# Using differentiation under integral sign to calculate a definite integral

I want to calculate the integral $$\int^{\pi/2}_0\frac{\log(1+\sin\phi)}{\sin\phi}d\phi$$ using differentiation with respect to parameter in the integral $$\int^{\pi/2}_0\frac{\log(1+a\sin\phi)}{\sin\phi}d\phi$$

I know that I have to solve from differentiate under the integral and I must use a suitable substitution for integrands involving trigonometric functions but I can't complete the solution. Could you help me?

• Do you know the theorem? – Ali Caglayan Oct 26 '14 at 18:02
• Good luck with that choice of parameter. – Gahawar Oct 26 '14 at 18:08
• The integral is equal to $\pi^2/8$, it would seem. – Gahawar Oct 26 '14 at 18:30
• I don't know the purpose of your question, but the integral is easily treated with a Weierstrass substitution and the use of well known series espansions. In my experience (which is, admittedly, limited) when you use differentiation under the integral sign with logarithms you usually run into problems. – Gennaro Marco Devincenzis Oct 27 '14 at 12:40
• @GennaroMarcoDevincenzis Hey!? You're the one on Quora? I didn't know that you're a M.SE user too. Nice to see you here. I saw your ava in OP as a previous editor when I post an answer to this OP 👋≧◉ᴥ◉≦ – Anastasiya-Romanova 秀 Oct 28 '14 at 19:19

Let's consider the integral

Differentiating $I(\alpha)$ with respect to $\alpha$, we have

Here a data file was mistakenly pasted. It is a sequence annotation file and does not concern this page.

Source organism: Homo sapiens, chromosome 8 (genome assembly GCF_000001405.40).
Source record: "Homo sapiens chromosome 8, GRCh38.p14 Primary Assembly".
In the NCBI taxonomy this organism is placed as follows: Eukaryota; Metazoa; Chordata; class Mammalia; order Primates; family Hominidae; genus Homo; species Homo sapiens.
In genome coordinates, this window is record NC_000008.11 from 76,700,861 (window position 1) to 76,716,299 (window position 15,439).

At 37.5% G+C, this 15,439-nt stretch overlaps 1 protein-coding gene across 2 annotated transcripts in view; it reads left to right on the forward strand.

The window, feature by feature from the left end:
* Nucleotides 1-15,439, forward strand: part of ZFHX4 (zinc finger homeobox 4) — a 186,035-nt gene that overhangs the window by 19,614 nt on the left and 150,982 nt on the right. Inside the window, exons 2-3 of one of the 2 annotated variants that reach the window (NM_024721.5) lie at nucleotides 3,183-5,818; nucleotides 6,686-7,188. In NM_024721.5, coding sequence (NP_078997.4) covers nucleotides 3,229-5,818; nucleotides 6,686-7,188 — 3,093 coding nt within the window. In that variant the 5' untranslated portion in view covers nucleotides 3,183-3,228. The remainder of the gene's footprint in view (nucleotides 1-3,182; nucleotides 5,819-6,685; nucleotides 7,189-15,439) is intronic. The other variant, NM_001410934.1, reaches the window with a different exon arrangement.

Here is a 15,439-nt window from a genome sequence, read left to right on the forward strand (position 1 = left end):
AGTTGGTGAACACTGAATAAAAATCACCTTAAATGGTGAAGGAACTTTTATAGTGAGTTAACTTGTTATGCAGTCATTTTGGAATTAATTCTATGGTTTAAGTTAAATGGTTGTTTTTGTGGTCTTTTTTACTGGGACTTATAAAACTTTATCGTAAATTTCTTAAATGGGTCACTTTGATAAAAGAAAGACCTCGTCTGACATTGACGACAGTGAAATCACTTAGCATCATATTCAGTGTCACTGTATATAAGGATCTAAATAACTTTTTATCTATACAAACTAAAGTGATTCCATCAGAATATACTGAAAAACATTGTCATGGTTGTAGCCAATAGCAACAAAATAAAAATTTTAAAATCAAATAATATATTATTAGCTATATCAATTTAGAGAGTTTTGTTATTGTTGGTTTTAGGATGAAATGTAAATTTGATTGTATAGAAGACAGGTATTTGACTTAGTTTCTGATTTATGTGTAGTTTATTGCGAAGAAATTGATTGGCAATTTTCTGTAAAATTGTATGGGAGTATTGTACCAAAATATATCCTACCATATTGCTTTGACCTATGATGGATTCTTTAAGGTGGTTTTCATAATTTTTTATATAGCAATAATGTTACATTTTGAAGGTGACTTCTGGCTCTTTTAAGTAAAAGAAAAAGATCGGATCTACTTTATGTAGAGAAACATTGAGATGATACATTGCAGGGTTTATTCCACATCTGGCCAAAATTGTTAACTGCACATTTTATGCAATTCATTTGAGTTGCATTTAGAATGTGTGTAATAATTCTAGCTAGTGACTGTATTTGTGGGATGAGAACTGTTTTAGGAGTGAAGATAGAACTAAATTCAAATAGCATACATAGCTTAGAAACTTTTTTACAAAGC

\begin{align} {I}'(\alpha) &= \int_0^{\Large\frac{\pi}{2}} \frac{\partial}{\partial\alpha} \left(\frac{\ln(1 + \cos\alpha \cos \phi)}{\cos \phi}\right)\,d\phi \\ &=-\int_0^{\Large\frac{\pi}{2}}\frac{\sin \alpha}{1+\cos \alpha \cos \phi}\,d\phi \\ &=-\int_0^{\Large\frac{\pi}{2}}\frac{\sin \alpha}{\left(\cos^2 \frac{\phi}{2}+\sin^2 \frac{\phi}{2}\right)+\cos \alpha\,\left(\cos^2\,\frac{\phi}{2}-\sin^2 \frac{\phi}{2}\right)}\,d\phi \\ &=-\frac{\sin\alpha}{1-\cos\alpha} \int_0^{\Large\frac{\pi}{2}} \frac{1}{\cos^2\frac{\phi}{2}}\frac{1}{\left[\left(\frac{1+\cos \alpha}{1-\cos \alpha}\right) +\tan^2 \frac{\phi}{2} \right]}\,d\phi \\ &=-\frac{2\,\sin\alpha}{1-\cos\alpha} \int_0^{\Large\frac{\pi}{2}}\,\frac{\frac{1}{2}\,\sec^2\,\frac{\phi}{2}}{\left[\,\left(\dfrac{2\,\cos^2\,\frac{\alpha}{2}}{2\,\sin^2\,\frac{\alpha}{2}}\right) + \tan^2\,\frac{\phi}{2} \right]} \,d\phi \\ &=-\frac{2\left(2\,\sin\,\frac{\alpha}{2}\,\cos\,\frac{\alpha}{2}\right)}{2\,\sin^2\,\frac{\alpha}{2}}\,\int_0^{\Large\frac{\pi}{2}}\,\frac{1}{\left[\left(\dfrac{\cos \frac{\alpha}{2}}{\sin\,\frac{\alpha}{2}}\right)^2\,+\,\tan^2\,\frac{\phi}{2}\,\right]}\,d\left(\tan\,\frac{\phi}{2}\right)\\ &=-2\cot \frac{\alpha}{2}\,\int_0^{\Large\frac{\pi}{2}}\,\frac{1}{\left[\,\cot^2\,\frac{\alpha}{2} + \tan^2\,\frac{\phi}{2}\,\right]}\,d\left(\tan \frac{\phi}{2}\right)\,\\ &=-2\,\left.\tan^{-1} \left(\tan \frac{\alpha}{2} \tan \frac{\phi}{2} \right) \right|_0^{\Large\frac{\pi}{2}}\\ &=-\alpha \end{align}